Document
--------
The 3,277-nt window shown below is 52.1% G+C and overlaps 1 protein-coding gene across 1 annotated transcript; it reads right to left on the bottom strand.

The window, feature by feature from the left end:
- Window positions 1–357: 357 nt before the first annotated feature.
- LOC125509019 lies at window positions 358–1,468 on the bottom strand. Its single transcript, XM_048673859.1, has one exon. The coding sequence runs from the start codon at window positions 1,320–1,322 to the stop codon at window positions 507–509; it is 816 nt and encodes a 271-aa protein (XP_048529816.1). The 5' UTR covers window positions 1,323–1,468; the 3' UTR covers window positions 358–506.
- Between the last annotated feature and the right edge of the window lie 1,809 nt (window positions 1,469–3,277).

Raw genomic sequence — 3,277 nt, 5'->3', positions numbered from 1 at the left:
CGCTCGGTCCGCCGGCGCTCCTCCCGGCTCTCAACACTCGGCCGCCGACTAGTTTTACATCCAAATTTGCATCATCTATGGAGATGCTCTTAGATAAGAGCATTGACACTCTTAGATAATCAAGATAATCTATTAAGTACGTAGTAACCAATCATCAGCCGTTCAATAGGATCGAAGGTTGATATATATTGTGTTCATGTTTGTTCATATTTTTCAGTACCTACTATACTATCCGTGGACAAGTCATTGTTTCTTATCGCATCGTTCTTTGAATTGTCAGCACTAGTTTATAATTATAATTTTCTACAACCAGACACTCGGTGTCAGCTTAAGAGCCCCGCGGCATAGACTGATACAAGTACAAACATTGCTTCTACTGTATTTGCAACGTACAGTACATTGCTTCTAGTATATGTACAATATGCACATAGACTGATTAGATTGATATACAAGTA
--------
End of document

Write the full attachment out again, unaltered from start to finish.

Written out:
The 3,277-nt window shown below is 52.1% G+C and overlaps 1 protein-coding gene across 1 annotated transcript; it reads right to left on the bottom strand.

The window, feature by feature from the left end:
- Window positions 1–357: 357 nt before the first annotated feature.
- LOC125509019 lies at window positions 358–1,468 on the bottom strand. Its single transcript, XM_048673859.1, has one exon. The coding sequence runs from the start codon at window positions 1,320–1,322 to the stop codon at window positions 507–509; it is 816 nt and encodes a 271-aa protein (XP_048529816.1). The 5' UTR covers window positions 1,323–1,468; the 3' UTR covers window positions 358–506.
- Between the last annotated feature and the right edge of the window lie 1,809 nt (window positions 1,469–3,277).

Raw genomic sequence — 3,277 nt, 5'->3', positions numbered from 1 at the left:
CGCTCGGTCCGCCGGCGCTCCTCCCGGCTCTCAACACTCGGCCGCCGACTAGTTTTACATCCAAATTTGCATCATCTATGGAGATGCTCTTAGATAAGAGCATTGACACTCTTAGATAATCAAGATAATCTATTAAGTACGTAGTAACCAATCATCAGCCGTTCAATAGGATCGAAGGTTGATATATATTGTGTTCATGTTTGTTCATATTTTTCAGTACCTACTATACTATCCGTGGACAAGTCATTGTTTCTTATCGCATCGTTCTTTGAATTGTCAGCACTAGTTTATAATTATAATTTTCTACAACCAGACACTCGGTGTCAGCTTAAGAGCCCCGCGGCATAGACTGATACAAGTACAAACATTGCTTCTACTGTATTTGCAACGTACAGTACATTGCTTCTAGTATATGTACAATATGCACATAGACTGATTAGATTGATATACAAGTA